The Startupville podcast launches its newest season Wednesday, March 4 and continues its mission to offer another perspective on how to build a startup, and startup ecosystem, when you’re in a small city.
Last season featured 25 guests from the Uniting the Prairies (UP) Conference in Saskatoon, including Katherine Regnier, CEO of Coconut Software, discussing how to be an inspiring leader; Debbie Landa, founder of the Grow Conference, on how startups can raise capital; and Alex McCallum, COO of QRA, on how to refine a customer’s journey.
Season 5 is a continuation of the ever-evolving Saskatchewan tech journey. “Just when you think the story has been told, the ecosystem evolves,” said host Dan Gold to Innovation Place via email. “There’s growth, evolution and pivoting, success and lessons, plus there are new characters. This season tells the world that Saskatchewan is open for business, and more than that, it has innovation at its heart.”
This season drives home the message that Saskatchewan tech and Prairie tech is more than just Saskatoon, shifting its focus to the burgeoning Regina ecosystem as well as including episodes from Winnipeg and Kelowna. “Just a few years ago, if you looked at Regina, there was little or no startup culture, and now, especially since Cultivator arrived, there’s a whole new crew of startup founders and they have a community to coalesce with,” said producer Mike Wolsfeld to Innovation Place. “Cultivator put some fuel on the fire of what was starting to brew in Regina startup culture,” said Wolsfeld and credited the thriving startup ecosystem Co.Labs, located at Innovation Place in Saskatoon. And, he noted, for those listeners not familiar with Regina tech (and maybe even those who think they are!), they can expect to hear about companies they didn’t even know were on the map.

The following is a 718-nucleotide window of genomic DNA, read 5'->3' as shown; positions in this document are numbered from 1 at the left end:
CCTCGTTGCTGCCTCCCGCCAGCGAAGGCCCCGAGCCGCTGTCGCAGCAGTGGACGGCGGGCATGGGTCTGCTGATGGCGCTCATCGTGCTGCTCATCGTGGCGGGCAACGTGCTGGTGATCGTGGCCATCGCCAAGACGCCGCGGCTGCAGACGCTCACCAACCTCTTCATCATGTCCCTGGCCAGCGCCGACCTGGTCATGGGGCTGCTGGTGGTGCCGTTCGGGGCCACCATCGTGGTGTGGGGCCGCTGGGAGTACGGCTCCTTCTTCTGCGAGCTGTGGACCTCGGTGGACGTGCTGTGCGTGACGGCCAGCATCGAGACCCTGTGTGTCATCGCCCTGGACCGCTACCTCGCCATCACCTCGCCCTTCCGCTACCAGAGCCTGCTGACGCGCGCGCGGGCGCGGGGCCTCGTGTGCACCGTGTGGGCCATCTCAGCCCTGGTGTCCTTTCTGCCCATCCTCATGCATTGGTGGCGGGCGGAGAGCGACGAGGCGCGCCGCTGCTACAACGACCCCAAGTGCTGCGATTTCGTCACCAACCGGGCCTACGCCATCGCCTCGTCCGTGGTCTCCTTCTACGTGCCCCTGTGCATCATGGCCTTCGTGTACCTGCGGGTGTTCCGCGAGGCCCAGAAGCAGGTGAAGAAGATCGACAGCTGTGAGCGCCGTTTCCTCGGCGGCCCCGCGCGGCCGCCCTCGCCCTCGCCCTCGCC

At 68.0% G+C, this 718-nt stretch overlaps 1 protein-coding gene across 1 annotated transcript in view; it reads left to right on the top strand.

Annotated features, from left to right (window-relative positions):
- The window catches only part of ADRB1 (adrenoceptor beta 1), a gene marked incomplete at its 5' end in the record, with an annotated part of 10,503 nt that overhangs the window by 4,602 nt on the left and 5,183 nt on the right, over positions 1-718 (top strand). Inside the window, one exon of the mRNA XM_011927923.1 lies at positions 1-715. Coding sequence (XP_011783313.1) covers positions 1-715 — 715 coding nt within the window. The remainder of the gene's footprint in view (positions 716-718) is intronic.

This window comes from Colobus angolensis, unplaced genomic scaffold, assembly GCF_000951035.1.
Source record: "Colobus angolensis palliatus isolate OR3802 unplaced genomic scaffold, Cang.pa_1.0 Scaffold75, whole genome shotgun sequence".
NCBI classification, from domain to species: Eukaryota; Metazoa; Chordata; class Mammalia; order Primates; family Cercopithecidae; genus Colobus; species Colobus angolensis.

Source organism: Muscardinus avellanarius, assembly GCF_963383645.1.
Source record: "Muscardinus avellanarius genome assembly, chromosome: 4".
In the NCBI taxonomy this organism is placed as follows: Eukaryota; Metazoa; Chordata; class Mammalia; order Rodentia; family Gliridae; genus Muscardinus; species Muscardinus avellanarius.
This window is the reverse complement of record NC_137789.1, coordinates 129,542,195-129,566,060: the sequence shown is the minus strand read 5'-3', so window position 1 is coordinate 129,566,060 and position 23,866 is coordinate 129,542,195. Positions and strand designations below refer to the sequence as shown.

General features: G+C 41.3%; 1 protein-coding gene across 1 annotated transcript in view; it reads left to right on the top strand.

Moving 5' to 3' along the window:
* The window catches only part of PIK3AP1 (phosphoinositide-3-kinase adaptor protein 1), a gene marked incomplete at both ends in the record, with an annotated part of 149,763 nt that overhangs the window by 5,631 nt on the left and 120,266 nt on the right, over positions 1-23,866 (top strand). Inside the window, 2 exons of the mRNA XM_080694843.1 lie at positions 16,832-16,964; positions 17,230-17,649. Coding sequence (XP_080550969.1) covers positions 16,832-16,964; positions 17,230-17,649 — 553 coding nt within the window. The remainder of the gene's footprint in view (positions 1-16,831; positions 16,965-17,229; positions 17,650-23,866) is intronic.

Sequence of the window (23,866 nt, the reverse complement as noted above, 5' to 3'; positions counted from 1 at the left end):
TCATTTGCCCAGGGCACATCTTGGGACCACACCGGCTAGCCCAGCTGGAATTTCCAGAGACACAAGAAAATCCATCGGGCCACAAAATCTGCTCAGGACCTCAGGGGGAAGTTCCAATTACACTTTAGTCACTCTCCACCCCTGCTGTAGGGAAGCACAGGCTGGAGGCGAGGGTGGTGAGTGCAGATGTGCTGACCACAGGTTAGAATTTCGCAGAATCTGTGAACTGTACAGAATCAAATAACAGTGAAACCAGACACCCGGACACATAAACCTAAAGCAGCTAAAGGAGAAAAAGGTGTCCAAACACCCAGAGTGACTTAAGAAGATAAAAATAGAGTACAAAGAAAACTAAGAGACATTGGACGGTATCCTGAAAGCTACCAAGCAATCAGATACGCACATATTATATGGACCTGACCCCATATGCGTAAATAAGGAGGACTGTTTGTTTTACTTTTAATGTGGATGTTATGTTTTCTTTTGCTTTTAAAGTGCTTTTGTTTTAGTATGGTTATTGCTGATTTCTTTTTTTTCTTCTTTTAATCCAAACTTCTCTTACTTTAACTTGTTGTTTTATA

Therefore, it’s pretty perfect that the first episode features an in-depth conversation with the infamous Sean O’Connor, VC Fund Manager from Conexus Credit Union, which powers Cultivator. Cultivator, located at Innovation Place in Regina, is Canada’s first Credit Union-led business incubator. Its mission is to help founders launch, grow, and scale innovative high-growth companies in Saskatchewan and it has already seen tremendous success within its first year — in no small part to O’Connor’s wealth of knowledge. “He’s great at capturing what’s happening in Regina and throughout Saskatchewan,” said Wolsfeld. “Getting his perspective from Vancouver tech and comparing the two was really interesting.” O’Connor also had a lot of great tips for startups about what a venture capitalist is looking for in companies, so be sure to tune in on March 4 when the episode drops.
Another unanimous standout from Season 5 — which Gold would like to note is a whole season of strong episodes — is Kirk Morrison, CEO and Co-founder of Krugo, located at Cultivator, discussing the company’s use of social media and visual marketing. “They’re one of the few startups really nailing marketing and branding,” said Wolsfeld. Similarly, Shawn Hazen from Lumeca, a tenant of Innovation Place in Regina, offered not only a bird’s eye view of what it means to be a startup, but how to forge an entirely different path. “They’re not trying to privatize health care. They’re trying to make public health care better and more accessible,” said Wolsfeld. “It’s a more holistic approach to tech, especially when Big Tech is going in the opposite direction.”
Season 5 sounds like not only a straight up delight, but another rallying cry for Saskatchewan tech to continue collaborating and connecting. “We must not view the tech scene as Saskatoon vs Regina,” said Gold, referencing the unique features, like quality of life, that make Saskatchewan tech special and able to compete against larger centres. “We don’t need to be or want to be the next Silicon Valley. We have special things about our region that we need to identify,” added Wolsfeld.
With Season 5, Startupville will do its best to provide startups in Saskatchewan and beyond the tools they need to grow and create an ecosystem where they can thrive. “We want to help be a piece of the solution doing more to support Saskatchewan tech,” said Wolsfeld.